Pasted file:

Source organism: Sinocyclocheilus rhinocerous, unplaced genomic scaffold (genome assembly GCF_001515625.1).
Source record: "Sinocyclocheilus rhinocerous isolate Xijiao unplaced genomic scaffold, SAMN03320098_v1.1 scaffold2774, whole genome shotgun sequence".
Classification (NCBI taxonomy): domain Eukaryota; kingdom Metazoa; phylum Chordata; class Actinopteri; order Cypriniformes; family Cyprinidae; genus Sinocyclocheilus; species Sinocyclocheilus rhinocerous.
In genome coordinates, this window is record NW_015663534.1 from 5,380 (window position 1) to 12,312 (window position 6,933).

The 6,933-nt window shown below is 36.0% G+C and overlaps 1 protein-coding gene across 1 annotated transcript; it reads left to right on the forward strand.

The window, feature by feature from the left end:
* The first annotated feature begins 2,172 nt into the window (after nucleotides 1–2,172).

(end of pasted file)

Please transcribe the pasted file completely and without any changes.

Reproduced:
Source organism: Sinocyclocheilus rhinocerous, unplaced genomic scaffold (genome assembly GCF_001515625.1).
Source record: "Sinocyclocheilus rhinocerous isolate Xijiao unplaced genomic scaffold, SAMN03320098_v1.1 scaffold2774, whole genome shotgun sequence".
Classification (NCBI taxonomy): domain Eukaryota; kingdom Metazoa; phylum Chordata; class Actinopteri; order Cypriniformes; family Cyprinidae; genus Sinocyclocheilus; species Sinocyclocheilus rhinocerous.
In genome coordinates, this window is record NW_015663534.1 from 5,380 (window position 1) to 12,312 (window position 6,933).

The 6,933-nt window shown below is 36.0% G+C and overlaps 1 protein-coding gene across 1 annotated transcript; it reads left to right on the forward strand.

The window, feature by feature from the left end:
* The first annotated feature begins 2,172 nt into the window (after nucleotides 1–2,172).